An ancient prophesy, told to Lina Inverse by the Dragon Priest, Filia; states that the gods, the monsters, and the dragons must come together with the aid of Lina Inverse to track down these Weapons of Light before Valgaav can, in the hopes of pushing back Dark Star and restoring the seals that bar him from entering this universe.

This season may have perhaps the grandest story in terms of scope. But in terms of emotion and immediacy, the plot tends to drag quite a bit. And this season has the largest amount of filler episodes, due to the fact that while The Slayers and Slayers Next were based directly on the stories from the original novels; Slayers Try was completely original. So to fill 26 full episodes, they had to write quite a few random stories that resulted in a lot of unnecessary down time. I leave it up to you as to whether or not this ruins your experience with this final “original” season.



Slayers Great (Movie 3) (1997)

Lina and Naga travel to the city of Stona, a city dedicated to Golem crafting and Golem contests, in order to take in some of the local Golem-crazy culture. It is by mere coincidence that Lina and Naga save the life of the daughter of the legendary Golem craftsman, Galia Einberg, who apparently is still alive and lives in town. Lina then becomes determined to get Galia’s daughter Laia to convince her father to make her a custom Golem, in order that she can sell it for a ton of cash on the market (or at least that’s what’s implied).

Upon arriving at the Einberg home, Galia tells Lina that he hasn’t built a single Golem in years because he had lost his inspiration. But then, upon meeting Lina, he suddenly gets his mojo back and decides to make a deal with Lina that she will be his model.

But then, it is revealed that a plot is afoot; and that the two Regents of Stona: Lord Haizen and Lord Granion, are in a close tactical battle with each other over who should rightfully rule the city of Stona. So the two come up with a plan independently that they should fight in a public Golem contest to see who will win in a fair fight. So Lord Haizen contacts Galia Einberg personally to recruit his help in building a Golem. But then Galia’s estranged son, Huey Einberg, is recruited by Lord Granion to build his Golem.

As you may have guessed, Huey builds his Golem to look like Naga; with large bouncy boobs and all. And Galia builds his Golem to look like Lina, but not nearly as flattering as Lina would have hoped. And the rest of the film follows the battle to see who’s Golem will win the day.

Spoiler Alert: Nobody wins.



Slayers Gorgeous (Movie 4) (1998)

Okay, this is probably the most absurd plot yet.

Lina Inverse and Naga find themselves in a middle of a family squabble between the High King Lord Calvert, and his ornery daughter, Marlena. But this isn’t just a regular ol’ parent/child dispute over allowance; this is a parent/child dispute over allowance while riding Dragons and using Sorceresses-for-hire to fight in your honor. Thankfully the conflict doesn’t all revolve around a domestic problem; as there happens to be another person in the shadows who has some ulterior motives, and may in fact not be what he seems.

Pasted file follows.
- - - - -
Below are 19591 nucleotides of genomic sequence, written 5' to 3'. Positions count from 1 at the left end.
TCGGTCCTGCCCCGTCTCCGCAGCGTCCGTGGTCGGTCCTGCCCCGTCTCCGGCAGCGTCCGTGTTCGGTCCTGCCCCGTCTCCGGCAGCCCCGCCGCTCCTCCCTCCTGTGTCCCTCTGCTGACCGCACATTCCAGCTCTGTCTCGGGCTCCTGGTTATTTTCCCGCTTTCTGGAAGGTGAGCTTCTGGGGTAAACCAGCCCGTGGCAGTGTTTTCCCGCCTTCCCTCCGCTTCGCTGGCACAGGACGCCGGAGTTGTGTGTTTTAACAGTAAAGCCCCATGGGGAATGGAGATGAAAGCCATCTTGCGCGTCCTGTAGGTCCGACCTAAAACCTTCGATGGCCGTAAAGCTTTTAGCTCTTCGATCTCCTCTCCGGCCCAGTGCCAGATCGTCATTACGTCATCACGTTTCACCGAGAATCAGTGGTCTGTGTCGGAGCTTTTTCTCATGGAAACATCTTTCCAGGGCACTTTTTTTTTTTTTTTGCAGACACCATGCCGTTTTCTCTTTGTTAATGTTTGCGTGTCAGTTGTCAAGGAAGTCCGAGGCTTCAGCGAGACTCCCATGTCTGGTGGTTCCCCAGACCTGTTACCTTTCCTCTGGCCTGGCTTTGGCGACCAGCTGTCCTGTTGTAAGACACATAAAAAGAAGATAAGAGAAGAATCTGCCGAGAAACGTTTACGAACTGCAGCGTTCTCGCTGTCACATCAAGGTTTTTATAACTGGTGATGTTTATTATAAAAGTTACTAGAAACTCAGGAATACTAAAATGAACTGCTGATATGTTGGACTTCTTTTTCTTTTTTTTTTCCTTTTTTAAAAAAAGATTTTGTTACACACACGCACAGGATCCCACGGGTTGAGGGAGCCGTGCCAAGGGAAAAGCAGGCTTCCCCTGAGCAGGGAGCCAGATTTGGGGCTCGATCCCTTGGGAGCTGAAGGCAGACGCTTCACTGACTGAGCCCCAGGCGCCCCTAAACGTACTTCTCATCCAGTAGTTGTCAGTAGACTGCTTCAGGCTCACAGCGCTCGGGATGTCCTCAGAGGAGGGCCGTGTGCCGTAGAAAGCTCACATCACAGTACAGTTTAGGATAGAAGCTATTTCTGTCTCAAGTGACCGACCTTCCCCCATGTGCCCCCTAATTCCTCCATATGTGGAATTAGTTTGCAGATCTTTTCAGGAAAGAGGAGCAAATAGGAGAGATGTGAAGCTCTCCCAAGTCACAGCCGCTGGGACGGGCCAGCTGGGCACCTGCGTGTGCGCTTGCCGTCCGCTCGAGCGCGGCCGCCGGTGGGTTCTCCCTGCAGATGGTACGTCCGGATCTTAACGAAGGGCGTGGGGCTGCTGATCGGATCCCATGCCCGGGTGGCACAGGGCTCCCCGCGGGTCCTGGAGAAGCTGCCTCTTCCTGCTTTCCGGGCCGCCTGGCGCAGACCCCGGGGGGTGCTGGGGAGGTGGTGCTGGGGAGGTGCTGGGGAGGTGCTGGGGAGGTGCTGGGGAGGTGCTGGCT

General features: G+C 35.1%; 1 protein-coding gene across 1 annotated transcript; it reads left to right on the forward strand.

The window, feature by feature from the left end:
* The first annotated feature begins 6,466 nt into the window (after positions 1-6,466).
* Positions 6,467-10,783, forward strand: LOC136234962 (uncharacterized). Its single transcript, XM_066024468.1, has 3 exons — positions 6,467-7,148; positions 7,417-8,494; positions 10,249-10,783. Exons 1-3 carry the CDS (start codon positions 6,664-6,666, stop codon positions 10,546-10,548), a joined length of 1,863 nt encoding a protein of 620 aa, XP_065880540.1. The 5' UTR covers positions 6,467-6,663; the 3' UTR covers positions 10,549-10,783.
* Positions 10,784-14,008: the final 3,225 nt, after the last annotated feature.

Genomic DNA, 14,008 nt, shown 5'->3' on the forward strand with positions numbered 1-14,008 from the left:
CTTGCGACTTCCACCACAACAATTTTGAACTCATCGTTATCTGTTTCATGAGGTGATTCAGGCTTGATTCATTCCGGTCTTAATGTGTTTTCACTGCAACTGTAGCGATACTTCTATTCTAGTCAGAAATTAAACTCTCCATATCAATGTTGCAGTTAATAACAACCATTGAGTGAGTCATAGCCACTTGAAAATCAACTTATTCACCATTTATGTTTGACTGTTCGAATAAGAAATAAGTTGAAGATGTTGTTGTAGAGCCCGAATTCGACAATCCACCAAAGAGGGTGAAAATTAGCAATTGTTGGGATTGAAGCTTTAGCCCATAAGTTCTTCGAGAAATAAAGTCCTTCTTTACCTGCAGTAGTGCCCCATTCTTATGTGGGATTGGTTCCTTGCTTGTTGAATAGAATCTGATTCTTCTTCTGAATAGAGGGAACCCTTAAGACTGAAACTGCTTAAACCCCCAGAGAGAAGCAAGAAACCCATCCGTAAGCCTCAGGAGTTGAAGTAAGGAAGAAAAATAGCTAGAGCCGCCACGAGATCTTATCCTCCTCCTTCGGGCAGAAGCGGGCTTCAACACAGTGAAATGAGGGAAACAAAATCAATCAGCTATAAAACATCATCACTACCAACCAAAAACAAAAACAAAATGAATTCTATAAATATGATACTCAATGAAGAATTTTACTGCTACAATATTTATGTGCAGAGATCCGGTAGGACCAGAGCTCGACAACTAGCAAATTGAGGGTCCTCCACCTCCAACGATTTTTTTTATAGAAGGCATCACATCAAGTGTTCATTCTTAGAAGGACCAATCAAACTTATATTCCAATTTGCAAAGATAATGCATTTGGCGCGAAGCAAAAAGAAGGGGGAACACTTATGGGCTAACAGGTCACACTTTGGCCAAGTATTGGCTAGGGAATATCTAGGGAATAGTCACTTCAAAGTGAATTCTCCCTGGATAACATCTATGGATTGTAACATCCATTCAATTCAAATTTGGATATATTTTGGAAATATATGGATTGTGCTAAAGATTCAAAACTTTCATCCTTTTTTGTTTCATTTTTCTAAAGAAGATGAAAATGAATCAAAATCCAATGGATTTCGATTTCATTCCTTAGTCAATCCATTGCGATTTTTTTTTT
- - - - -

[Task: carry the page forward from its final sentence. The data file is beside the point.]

It’s perhaps the dumbest and yet most interesting film of them all. You decide.



Slayers Excellent (OVA, 3 episodes) (1998)

Released as the 2nd of the 2 OVAs consisting of three short stories, we have Slayers: Excellent, with begins with

1. An origin story of how Lina first met Naga.

2. A story of how Lina met another air-headed bimbo who loves to laugh and make fun of Lina; and then eventually becomes an apprentice of Naga’s in order to learn how to the best and most self-confident person in the world. This of course shocks and terrifies Lina to her very core: to think that someone as annoying as Naga is spreading her so-called “wisdom” and fashion-sense to others.

3. And finally a story about how Naga spread her “wisdom” and fashion-sense to a group of fashion-designers who are all about the latest and greatest trends; while at the same time Lina gets recruited by the conservative and traditional fashion-designers to take down the other group. (not the greatest plot by any means)



Slayers Premium (half hour OVA Movie) (2001)

Most definitely the weakest link in the franchise, except for maybe Revolution and Evolution-R for one reason or another; Slayers: Premium is the result of a paper-thin plot, a sort of reoccurring motif from the Motion Picture, really unfunny gags, a lousy excuse for a cameo (unless you consider nearly everyone here a cameo), and a ridiculously short running time of only 30 minutes as opposed to the Hour and 5 we normally get.

It’s a crap story of how a fishing village is slowly contracting a disease spread from octopi, that causes one to speak incoherently in their own language: phrases and words could sound like one thing, and mean something completely different; or entire sentences could sound like random arrangements of verbs and nouns and adjectives. There’s no rhyme or reason.

Lina and Gourry and the team from the series all meet up once again and decide to venture into the briny deep to confront these octopus fiends, who apparently have been planning to call upon a great sea monster which they worship. And so it is up to Lina and the gang to stop these octopi bastards, or at least destroy the sea monster before it destroys the village.

Again, really weak, really lame; so let’s move on.